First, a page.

It was a little more difficult to descend into that valley in 1862. That was the year Tim Goodale first tried it. Goodale led some 338 wagons and 2,900 head of stock down the steep drop into the valley. He was the man who popularized the Goodale Cutoff, a northern spur of the Oregon Trail that left the main route near Fort Hall and rejoined it at the Powder River near present-day Baker City, Oregon.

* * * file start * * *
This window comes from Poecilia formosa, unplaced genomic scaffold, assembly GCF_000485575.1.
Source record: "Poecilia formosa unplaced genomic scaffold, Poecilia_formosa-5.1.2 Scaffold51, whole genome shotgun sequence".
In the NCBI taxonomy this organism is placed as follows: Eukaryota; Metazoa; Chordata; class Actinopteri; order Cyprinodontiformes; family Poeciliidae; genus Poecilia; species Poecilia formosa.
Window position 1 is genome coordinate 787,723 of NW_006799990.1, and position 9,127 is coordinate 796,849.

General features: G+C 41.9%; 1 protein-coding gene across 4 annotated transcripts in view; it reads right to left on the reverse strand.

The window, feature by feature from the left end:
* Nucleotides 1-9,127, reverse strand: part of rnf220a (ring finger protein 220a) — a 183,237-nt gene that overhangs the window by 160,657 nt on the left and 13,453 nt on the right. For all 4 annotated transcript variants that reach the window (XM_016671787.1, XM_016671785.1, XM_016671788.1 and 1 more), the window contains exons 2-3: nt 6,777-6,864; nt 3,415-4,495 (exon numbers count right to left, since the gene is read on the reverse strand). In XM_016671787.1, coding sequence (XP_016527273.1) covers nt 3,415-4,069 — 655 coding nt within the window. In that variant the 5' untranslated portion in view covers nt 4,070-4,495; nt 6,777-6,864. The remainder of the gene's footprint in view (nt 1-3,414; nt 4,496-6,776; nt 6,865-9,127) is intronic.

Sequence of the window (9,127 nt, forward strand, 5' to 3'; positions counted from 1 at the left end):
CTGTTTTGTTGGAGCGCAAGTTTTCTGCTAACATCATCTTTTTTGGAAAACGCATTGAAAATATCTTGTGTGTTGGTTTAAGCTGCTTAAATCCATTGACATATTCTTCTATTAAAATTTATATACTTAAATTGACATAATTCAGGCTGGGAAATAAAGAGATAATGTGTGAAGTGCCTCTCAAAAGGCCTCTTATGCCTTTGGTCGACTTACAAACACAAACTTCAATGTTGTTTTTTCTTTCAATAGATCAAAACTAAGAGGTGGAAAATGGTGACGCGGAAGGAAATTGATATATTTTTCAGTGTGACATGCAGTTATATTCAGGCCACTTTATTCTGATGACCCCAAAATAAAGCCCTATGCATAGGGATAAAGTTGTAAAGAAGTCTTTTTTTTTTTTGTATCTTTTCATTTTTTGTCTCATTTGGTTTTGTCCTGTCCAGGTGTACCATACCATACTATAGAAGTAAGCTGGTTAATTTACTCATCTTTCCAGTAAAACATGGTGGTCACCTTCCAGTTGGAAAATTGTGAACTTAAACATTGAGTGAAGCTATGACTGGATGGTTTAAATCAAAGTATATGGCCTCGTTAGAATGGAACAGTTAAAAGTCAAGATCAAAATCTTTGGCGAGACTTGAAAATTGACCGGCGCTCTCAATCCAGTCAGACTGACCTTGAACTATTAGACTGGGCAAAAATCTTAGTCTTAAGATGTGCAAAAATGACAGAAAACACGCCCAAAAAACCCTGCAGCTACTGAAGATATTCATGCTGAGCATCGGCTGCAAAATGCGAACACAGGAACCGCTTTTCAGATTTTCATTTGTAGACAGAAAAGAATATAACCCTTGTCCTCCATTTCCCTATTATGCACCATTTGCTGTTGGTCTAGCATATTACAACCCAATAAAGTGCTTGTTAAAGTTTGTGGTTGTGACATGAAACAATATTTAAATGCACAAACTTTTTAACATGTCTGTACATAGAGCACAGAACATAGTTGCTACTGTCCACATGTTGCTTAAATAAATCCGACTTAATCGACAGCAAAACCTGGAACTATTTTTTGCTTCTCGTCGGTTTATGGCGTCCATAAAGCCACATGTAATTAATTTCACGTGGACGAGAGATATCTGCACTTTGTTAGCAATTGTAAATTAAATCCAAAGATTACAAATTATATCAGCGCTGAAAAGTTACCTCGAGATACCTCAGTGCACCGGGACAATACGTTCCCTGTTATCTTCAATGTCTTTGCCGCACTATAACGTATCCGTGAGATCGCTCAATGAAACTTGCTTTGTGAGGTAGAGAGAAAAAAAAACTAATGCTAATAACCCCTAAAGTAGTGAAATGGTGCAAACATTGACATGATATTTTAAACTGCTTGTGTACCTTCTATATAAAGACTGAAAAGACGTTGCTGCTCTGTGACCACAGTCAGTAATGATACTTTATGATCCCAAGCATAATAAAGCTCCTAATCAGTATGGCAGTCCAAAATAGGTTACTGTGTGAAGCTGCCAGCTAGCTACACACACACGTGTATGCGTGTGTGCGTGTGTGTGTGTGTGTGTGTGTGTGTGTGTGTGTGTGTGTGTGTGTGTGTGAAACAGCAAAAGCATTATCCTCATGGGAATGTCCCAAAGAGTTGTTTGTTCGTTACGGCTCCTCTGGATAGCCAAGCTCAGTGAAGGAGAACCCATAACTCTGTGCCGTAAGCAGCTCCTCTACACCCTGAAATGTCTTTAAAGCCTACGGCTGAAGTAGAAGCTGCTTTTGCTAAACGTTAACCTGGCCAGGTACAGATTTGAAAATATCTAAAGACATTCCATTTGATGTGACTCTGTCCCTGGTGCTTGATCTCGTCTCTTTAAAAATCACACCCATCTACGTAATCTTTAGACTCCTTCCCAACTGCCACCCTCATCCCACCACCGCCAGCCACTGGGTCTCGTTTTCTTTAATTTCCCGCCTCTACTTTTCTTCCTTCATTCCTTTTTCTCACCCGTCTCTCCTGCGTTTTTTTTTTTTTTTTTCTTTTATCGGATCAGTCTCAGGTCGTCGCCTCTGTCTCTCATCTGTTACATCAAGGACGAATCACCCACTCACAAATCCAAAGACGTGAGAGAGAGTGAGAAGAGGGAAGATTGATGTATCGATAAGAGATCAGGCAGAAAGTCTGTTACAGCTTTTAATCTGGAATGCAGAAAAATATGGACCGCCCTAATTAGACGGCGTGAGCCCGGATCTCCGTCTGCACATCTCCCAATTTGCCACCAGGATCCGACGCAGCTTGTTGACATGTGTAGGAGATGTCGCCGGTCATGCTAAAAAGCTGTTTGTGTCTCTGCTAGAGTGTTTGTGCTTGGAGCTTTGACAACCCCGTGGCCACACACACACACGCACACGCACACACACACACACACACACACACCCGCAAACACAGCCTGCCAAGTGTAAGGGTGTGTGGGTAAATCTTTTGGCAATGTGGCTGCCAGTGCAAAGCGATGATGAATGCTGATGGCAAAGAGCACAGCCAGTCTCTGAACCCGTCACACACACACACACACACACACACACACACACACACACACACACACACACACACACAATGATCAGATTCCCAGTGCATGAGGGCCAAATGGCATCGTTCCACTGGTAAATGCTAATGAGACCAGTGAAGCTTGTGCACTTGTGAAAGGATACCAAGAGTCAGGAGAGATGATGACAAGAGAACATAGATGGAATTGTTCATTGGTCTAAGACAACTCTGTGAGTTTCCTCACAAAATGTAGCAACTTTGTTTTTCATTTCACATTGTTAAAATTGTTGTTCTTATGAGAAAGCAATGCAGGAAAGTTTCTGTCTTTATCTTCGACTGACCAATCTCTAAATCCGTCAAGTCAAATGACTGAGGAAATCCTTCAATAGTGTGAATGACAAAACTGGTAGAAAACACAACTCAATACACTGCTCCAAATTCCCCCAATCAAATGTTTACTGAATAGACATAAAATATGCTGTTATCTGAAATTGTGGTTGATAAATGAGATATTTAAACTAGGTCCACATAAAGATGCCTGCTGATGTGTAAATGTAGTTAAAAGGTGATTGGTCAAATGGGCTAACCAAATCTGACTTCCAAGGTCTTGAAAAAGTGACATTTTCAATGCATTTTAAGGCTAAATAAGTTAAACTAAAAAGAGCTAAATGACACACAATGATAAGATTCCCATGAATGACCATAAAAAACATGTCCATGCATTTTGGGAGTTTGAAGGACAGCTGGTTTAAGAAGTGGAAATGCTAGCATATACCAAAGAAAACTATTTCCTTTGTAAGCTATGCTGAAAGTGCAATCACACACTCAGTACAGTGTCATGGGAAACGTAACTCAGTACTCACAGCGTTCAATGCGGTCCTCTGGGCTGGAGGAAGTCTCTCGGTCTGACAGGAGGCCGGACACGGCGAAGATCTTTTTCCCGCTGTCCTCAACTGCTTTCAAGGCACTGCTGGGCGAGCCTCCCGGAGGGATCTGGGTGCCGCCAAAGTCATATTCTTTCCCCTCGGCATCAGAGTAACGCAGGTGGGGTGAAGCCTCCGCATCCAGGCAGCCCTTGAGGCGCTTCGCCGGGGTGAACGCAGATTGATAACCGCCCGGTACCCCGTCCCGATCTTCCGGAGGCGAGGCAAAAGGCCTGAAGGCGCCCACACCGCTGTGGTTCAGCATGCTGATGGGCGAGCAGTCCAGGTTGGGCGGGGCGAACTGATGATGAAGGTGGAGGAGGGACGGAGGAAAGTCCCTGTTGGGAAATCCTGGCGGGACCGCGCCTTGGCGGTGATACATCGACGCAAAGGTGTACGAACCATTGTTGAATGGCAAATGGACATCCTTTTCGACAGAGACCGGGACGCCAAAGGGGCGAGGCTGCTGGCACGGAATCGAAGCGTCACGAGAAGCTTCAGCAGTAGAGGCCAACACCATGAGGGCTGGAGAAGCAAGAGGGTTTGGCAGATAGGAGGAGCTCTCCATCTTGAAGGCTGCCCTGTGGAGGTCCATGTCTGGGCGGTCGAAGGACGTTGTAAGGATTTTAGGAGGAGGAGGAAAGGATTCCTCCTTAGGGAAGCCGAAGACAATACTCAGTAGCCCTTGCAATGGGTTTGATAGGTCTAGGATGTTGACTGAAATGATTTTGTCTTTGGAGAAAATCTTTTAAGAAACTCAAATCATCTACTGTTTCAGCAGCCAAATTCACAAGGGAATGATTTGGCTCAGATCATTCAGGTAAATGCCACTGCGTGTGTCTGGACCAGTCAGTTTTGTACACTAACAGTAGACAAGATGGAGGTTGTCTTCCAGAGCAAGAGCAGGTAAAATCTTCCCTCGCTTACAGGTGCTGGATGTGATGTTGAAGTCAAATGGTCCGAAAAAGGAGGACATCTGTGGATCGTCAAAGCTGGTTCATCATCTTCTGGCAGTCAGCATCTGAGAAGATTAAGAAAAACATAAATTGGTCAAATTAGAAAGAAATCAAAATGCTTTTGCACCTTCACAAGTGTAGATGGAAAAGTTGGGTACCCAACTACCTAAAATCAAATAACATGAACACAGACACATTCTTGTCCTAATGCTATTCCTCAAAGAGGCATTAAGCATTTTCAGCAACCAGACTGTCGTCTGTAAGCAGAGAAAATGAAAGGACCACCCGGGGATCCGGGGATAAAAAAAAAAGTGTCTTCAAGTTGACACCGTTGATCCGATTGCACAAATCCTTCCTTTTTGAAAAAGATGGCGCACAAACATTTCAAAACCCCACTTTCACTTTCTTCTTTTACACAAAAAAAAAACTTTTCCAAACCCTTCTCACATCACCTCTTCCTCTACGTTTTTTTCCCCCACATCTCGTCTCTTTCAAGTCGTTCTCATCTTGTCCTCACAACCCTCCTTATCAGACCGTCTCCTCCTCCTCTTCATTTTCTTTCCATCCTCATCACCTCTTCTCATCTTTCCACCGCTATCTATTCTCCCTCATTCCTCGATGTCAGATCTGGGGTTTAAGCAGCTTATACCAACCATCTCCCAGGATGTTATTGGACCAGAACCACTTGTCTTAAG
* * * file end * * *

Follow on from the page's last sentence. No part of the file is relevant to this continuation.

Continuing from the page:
The site got its name a couple of years later when a freighter and another wagon filled with valley residents tried the grade in the winter. The settlers rough-locked their wagon brakes in an attempt to skid it down the slopes. This method was sometimes called freezing the brakes.
Call it what you will, the wagon slid into a gulch and the settlers trudged back up the hill to spend the night with the freighter who had decided not to risk the descent. They spent a bitter night on the ridge, which froze the experience in their minds. They would later describe it as being “froze out of the valley.” That led to the naming of the place we know today as Freezeout Hill.